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Organizational Innovation Report: Implementing Innovation in Organizations

May 18th, 2016 by

In this TrendsSpotting Organizational Innovation Report we collect insights from business academic research and leading consultancies and observe related case studies, to come up with best practices for the implementation of innovation in organizations. We review models for innovation leadership, culture, innovation strategy and goals; discuss mechanisms for learning and knowledge sharing, and review the required set of incentives and rewards. Focusing on Innovation challenges we collect insights and best practices regarding strategy alignment, management support, idea generation and commercialization, speed, lean processes, innovation events and sharing platforms as well as innovation metrics. In search for optimal innovation implementation methods, we review studies on high performing companies and present case studies on how innovative companies implement innovation in their organization.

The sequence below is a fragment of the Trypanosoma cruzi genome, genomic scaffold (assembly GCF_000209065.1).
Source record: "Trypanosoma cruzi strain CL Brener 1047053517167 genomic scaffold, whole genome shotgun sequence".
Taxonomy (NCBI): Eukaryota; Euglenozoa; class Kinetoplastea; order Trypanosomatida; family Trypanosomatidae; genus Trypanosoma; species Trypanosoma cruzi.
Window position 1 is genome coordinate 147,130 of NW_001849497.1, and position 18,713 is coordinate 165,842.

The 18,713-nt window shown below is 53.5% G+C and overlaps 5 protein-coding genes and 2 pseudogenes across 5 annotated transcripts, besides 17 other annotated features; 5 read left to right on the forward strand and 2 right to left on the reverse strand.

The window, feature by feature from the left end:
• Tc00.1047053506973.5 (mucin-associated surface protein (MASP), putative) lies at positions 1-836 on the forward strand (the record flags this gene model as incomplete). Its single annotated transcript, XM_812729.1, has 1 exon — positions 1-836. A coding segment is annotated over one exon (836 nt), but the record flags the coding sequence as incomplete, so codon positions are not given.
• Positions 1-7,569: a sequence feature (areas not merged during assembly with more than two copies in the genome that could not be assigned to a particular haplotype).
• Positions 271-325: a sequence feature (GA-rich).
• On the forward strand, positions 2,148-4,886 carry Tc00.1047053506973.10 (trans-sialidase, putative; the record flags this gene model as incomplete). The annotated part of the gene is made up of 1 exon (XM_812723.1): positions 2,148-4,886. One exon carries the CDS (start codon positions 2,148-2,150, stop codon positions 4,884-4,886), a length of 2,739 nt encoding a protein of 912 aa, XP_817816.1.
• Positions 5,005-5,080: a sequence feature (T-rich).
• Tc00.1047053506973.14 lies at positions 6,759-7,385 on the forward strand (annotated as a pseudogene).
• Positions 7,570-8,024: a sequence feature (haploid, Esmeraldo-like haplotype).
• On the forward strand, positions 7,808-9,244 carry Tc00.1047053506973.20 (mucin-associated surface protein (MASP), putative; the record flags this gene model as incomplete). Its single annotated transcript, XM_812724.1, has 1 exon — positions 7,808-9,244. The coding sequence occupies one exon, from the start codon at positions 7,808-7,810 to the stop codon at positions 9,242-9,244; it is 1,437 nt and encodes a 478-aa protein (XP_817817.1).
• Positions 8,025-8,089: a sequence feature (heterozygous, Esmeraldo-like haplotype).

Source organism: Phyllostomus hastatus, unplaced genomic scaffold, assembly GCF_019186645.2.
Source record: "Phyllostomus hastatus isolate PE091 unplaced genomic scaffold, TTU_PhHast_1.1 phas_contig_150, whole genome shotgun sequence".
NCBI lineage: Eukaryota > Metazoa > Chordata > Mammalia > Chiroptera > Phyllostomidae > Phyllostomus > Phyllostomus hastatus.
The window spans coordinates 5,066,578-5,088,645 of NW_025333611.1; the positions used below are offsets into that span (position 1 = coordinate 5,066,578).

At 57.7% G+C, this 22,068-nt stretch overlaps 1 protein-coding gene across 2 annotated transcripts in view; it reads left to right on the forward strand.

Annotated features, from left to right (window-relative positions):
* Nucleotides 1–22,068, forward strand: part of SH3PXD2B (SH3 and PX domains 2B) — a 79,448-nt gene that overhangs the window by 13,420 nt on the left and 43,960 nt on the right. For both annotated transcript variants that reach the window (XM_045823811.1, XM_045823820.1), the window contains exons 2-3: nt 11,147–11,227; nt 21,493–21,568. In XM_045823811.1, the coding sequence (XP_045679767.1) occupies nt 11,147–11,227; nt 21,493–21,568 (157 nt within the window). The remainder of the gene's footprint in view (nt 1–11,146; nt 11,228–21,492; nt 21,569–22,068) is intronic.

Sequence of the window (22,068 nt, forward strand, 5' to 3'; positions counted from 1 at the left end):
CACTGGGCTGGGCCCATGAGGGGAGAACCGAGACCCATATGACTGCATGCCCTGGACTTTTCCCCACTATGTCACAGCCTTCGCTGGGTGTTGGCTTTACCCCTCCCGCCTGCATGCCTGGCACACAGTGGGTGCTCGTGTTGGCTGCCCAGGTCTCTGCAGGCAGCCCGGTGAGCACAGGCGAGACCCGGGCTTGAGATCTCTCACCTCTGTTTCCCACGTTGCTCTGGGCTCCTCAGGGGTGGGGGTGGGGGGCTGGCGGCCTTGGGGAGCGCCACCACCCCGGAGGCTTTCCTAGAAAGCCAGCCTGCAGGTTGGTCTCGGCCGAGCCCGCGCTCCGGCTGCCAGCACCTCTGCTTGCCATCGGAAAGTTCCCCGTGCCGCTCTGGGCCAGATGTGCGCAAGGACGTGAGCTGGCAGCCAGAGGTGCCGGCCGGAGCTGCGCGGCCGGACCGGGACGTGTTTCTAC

The 130 page PPT report “Organizational Innovation: Implementing innovation in organizations” is targeted at innovation stakeholders and aids in structuring the organization towards effective innovation.

Keywords: • Innovation leadership • Strategy & goals • Learning and Knowledge • Incentives and rewards • Innovation culture • Innovation and risk • Strategy alignment • Idea generation, • Idea selection • Commercialization • Innovation and speed • Lean processes • Innovation best practices • Innovation readiness • Innovation metrics • Open innovation • Hackathons • Innovation platforms • Innovation campaigns • Gamification • Gamification platforms

Click here to learn more about the Organizational Innovation Report

View the following sample slide report:

New! TrendsSpotting Innovation Reports

TrendsSpotting has complied two Innovation Research Reports exploring theories, models and practical implementation of innovation in business settings and inside the organization.

1. Business Innovation Report: Innovation Strategy, Performance and Measurement
2. Organizational Innovation Report: Implementing innovation in organizations

Click here to learn more about the Business Innovation Report and view report sample slide